It seems like going through the last month of a campaign is somewhat akin to walking into torture chamber with the same amount of angry negative commercials playing ad nausea, e-mails from groups you didn't know existed and of course, the ever present robo-dialer on your answering machine.
This story is a little on the lighter side, but it shows how being a political volunteer can be a thankless job where no good deed ever goes unpunished.
Let's back up to my hometown of Walla Walla, back in the 60s as it is today, a very conservative Republican town. It did have a visible Democratic party, seemingly a small coalition of Italian, Southern,Irish, in our case Jewish businessmen, union people and farmers. Not exactly people who were sympathetic to the activists that would come to define the decade. Their hero, who in fact had an appeal that crossed party lines, was the late Washington Junior Senator Scoop Jackson. Jackson was a "straight arrow" representing everything American. He was an established cold warrior and die hard supporter of the Viet Nam War.
In 1970, the Viet Nam protests were growing louder and an African American Spokane attorney named Carl Maxey threw his hat in the ring to challenge Senator Jackson. In the spring, Maxey spoke at Walla Walla's Whitman College campus and was well received. Anti War activism was brewing amongst the students and faculty. Later in the summer, Carl Maxey was scheduled to appear at the Walla Walla County Democratic Picnic.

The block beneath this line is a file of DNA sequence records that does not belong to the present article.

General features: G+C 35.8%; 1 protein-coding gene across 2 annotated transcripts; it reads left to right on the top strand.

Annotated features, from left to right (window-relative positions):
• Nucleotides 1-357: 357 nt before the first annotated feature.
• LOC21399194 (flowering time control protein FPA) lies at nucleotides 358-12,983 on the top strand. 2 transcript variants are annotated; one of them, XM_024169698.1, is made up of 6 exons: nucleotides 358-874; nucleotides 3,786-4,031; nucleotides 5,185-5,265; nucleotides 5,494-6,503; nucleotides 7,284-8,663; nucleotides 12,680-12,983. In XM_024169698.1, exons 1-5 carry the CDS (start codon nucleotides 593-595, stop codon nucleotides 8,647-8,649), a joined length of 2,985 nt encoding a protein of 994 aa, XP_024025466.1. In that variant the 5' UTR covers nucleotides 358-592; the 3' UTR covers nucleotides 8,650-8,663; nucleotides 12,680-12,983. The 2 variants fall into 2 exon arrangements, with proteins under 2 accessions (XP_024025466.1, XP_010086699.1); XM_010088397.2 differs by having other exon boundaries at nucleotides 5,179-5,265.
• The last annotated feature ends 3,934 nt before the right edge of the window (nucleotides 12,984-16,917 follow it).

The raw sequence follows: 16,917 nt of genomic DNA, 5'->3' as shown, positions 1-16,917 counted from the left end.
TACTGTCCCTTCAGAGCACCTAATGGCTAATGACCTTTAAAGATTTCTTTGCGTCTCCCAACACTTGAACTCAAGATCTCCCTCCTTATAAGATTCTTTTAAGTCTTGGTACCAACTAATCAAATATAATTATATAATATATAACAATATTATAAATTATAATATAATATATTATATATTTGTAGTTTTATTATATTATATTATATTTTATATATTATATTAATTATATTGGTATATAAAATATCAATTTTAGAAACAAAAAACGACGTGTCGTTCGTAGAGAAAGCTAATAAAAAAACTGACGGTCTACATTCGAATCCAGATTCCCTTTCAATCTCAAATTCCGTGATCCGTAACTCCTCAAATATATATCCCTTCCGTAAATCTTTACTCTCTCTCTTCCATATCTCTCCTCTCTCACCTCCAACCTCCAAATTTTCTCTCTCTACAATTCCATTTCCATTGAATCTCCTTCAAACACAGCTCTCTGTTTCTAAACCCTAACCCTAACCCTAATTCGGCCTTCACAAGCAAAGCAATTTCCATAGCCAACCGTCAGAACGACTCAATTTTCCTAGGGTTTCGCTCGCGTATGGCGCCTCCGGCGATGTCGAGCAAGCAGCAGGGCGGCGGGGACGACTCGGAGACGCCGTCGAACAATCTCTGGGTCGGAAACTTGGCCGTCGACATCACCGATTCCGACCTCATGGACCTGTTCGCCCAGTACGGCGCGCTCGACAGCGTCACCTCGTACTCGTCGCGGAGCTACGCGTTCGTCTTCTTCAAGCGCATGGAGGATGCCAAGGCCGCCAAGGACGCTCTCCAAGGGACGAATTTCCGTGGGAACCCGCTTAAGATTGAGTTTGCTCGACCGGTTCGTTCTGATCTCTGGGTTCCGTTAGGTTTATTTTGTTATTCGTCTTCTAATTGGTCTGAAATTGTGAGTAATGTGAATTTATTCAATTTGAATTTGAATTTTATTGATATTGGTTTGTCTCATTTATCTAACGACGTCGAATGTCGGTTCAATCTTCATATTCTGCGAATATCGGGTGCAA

So the county democratic party has their picnic, it looks like a good year for the area Democrats as sitting Republican Congresswoman Catherine May was facing a very strong opponent in Mike McCormack. There was one problem, Carl Maxey was scheduled to speak. The man picked to Emcee the get-together had no desire to introduce an anti-war activist who was attempting to replace Scoop Jackson, a man whom the Republican party would only send token opposition against. My Dad was the good soldier and volunteered. He has always been loyal to the party and willing to step up in any situation.
So the picnic is taking place in Rooks Park, a very popular place at the time on the East outskirts of town. My Dad is toastmaster and introducing various local candidates who get up to make their speeches. Finally, it is Mr. Maxey's turn. My Dad says something like..."you got to hand it to this man for running against a state Icon." Mr Maxey (an outstanding boxer in school) did not take that well. He gave my Dad a glare that was unmistakable. Then he went on with his speech.